Posted on: October 11, 2020 Posted by: Anvi Londhe Comments: 0
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 Internet is a space where everything is virtually indestructible. The present times are such that the people are in dire need of a regulation that grants control to them in relation to their personal information. Right to be forgotten is a right which to an extent confers that control to people. Many landmark judgments have passed in regards to this right. This article explains this right in detail.

The right to be forgotten is one of the most controversial topics of contemporary times. It emerged as an attempt to protect the personal information and dignity of the people. This right empowers individuals to ask organizations to erase their data. It also refers to the de-listing or delinking of certain information from search engines. Generally, this right enables individuals to have some amount of control over their data.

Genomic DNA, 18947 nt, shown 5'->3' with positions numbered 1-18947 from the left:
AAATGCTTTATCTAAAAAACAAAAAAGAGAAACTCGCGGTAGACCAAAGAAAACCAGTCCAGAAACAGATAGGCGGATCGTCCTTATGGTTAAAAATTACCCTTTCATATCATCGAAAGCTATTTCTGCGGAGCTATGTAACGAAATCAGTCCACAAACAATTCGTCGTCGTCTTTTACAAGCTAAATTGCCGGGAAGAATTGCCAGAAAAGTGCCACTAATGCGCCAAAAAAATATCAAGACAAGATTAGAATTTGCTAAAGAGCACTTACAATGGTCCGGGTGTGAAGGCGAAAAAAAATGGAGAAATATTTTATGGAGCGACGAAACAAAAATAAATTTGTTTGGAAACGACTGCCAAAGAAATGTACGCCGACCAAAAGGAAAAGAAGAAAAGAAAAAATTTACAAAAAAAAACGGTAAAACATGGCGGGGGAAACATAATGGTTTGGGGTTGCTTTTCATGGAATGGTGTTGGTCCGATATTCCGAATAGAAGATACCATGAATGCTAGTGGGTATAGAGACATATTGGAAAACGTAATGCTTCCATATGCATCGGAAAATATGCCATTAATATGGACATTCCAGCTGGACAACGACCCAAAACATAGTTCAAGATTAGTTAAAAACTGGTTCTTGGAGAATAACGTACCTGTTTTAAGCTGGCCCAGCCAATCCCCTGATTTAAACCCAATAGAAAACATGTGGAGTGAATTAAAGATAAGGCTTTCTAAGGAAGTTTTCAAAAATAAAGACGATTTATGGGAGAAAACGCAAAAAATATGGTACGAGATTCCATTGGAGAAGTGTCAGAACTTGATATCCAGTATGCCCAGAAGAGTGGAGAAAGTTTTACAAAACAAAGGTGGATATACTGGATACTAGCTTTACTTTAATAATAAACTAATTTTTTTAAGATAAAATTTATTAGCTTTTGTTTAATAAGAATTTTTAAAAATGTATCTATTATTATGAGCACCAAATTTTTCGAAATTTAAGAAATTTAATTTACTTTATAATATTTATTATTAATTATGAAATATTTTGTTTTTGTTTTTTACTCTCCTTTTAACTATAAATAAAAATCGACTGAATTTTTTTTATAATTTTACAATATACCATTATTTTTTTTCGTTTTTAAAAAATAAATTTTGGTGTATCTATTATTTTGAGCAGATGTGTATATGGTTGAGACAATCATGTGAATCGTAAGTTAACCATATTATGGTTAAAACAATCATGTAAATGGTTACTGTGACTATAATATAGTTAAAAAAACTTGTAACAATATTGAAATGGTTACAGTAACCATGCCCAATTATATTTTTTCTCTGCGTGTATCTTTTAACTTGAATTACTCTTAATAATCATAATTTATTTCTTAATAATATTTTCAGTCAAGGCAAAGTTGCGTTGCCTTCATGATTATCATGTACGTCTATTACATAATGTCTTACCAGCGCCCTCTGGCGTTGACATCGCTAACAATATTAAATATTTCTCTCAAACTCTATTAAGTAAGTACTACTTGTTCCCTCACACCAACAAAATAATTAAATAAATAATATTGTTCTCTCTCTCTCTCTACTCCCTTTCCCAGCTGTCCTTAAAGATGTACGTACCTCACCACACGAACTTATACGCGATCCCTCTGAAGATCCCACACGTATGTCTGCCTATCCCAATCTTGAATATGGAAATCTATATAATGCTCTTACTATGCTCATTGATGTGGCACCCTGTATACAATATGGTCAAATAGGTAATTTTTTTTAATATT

The idea of this right was first developed in France in 2010 and it was legally solidified in the landmark case Google Spain v AEPD and Mario Costeja Gonsalez[1].  Mr. Gonzalez filed a complained against a newspaper publisher and Google with AEPD a Spanish data protection agency. His case was that a Google search of his name continued to show results of the newspaper pages which contained his personal information regarding some past proceedings. AEPD rejected this complaint against the newspaper publisher but sustained it against Google. Google appealed to the European court. The Court of Justice of European Union (CJEU) held that where the information or data is ‘inaccurate, inadequate, irrelevant or excessive’, individuals have the right to ask the search engine to remove links with personal information about them, it also held that the search engine operators fall under the definition of ‘controller’ under Article 2(D) of the Directives.  This case explored the liability of data controllers under the personal data of the people. In 2016 the European Union passed the General Data Protection Regulation (GDPR) which is the core of Europe’s data protection laws. The right to be forgotten appears as the Right to Erasure in Recitals 65 and 66 and Article 17 of the GDPR. It states, “The data subject shall have the right to obtain from the controller the erasure of personal data concerning him or her without undue delay and the controller shall have the obligation to erase personal data without undue delay”. “Undue delay” is considered to be about a month.  Though there are restrictions on the application of this right this is an extremely important step towards the protection of personal data.